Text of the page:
The Huffington Post recently published an article by Dr. Neal Barnard, MD. It is titled “New Study explodes the Eskimo Myth” and it makes some very salient points about the development of the supplement fish oil, its historical roots, and subsequent evaluations of its benefits. This was a pleasure to read—a rare science-based examination by the Huffington Post. Dr. Barnard points out that the original conclusions from investigating fish oil appear to be tainted by researcher error. The seminal 1976 survey had demonstrated abnormally low rates of heart disease among Inuit despite a high fat diet. But further research has shown that the original study was in fact poorly done and did not properly evaluate the true health history of the Inuit. A recent study in the Canadian Journal of Cardiology reviewed the original 1976 research and outlined its major flaws. In 2003 and 2009 follow-up studies demonstrated higher levels of cardiovascular disease among the Inuit peoples, essentially invalidating the hypotheses. If Inuit diets are not cardio-protective what does that say about diets high in Omega-3 fatty acids overall? What does this mean to fish oil supplementation?
Fish oil was developed out of the so-called “Eskimo Anomaly”: the observation that Inuit consumed a relatively high-fat diet rich in blubber and fatty fish, yet also appeared to have low rates of heart disease. As with the “French Paradox,” scientists proposed a possible cardiovascular protective benefit from diets high in Omega-3 fatty acids, a proposition that has formed the basis of fish oil supplementation. The idea that fish oil can help prevent heart disease is has now become entrenched conventional wisdom. But if the original study has been invalidated, we must reconsider whether or not fish oil is actually beneficial. Is the discovery of fish oil a lucky accident or is it just snake oil?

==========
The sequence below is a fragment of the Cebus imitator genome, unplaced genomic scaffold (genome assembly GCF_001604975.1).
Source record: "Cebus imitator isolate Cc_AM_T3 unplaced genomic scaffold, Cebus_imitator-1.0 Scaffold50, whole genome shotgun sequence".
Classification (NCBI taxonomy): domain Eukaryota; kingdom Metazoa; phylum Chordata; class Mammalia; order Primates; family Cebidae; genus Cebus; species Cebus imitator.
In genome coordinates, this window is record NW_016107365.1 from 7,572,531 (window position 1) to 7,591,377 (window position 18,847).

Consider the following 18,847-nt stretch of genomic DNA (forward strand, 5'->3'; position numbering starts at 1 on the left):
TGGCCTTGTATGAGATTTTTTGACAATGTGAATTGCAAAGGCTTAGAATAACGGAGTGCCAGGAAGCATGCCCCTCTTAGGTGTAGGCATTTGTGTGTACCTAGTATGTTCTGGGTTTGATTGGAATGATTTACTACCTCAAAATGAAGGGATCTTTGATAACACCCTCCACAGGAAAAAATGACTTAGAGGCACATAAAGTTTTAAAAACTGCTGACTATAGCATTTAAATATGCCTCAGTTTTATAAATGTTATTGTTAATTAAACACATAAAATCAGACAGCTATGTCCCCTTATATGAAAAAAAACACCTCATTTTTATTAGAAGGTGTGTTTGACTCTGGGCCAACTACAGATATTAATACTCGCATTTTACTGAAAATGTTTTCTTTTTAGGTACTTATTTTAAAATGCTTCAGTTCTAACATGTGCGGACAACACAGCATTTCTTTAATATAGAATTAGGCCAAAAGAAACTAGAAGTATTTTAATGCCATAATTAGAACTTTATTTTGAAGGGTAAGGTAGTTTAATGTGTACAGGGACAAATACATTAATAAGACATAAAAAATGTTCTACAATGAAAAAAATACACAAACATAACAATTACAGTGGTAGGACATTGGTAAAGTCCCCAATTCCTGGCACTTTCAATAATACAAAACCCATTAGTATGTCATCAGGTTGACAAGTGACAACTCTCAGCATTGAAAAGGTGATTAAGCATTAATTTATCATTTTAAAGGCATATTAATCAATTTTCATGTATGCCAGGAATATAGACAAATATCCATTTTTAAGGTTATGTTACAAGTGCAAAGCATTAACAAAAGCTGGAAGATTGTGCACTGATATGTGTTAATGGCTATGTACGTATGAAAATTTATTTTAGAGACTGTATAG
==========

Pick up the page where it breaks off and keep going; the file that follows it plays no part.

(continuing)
It would seem highly improbable that an incorrect guess about the Inuit’s health would lead to an effective cardiovascular treatment, but it’s not impossible. Science is filled with happy accidents. The fact that fish oil was discovered due to an erroneous evaluation actually says nothing about the effectiveness of the treatment. Fish oil is one of the very few supplements in the United States to have been developed into a prescription drug, called Lovaza. Its active ingredient is Omega-3-acid ethyl esters, which are metabolized by the body into Omega-3 fatty acids. This drug is prescribed to lower serum triglycerides. Randomized, controlled research does show that it seems to be of moderate benefit for hypertriglyceridemia, a condition that predisposes people to cardiovascular disease and prancreatitis.
Unfortunately, proponents of complementary and alternative medicine (CAM) often suggest that fish oil treats a variety of related and unrelated illness. In CAM, the uses for supplements seem to always exceed the evidence; fish oil is no different for them, and has been recommended to treat everything from cancer to headaches. Despite the large amount of research surrounding fish oil, CAM proponents always seem to find areas that haven’t been studied, using what I call the “drug of the gaps argument” and using what we don’t know about supplements to make wild speculation about benefits. In other words, if we haven’t done any studies for fish oil’s effect on stubbed toes, their assumption is that it will probably cure stubbed toes. Fish oil has tons of research, a lot is known about it and it is safe to say that we have a good grasp of what it can and cannot do. I think it is useful to review what is currently known about the supplement, highlighting what it is most commonly purported to treat as well as its problems.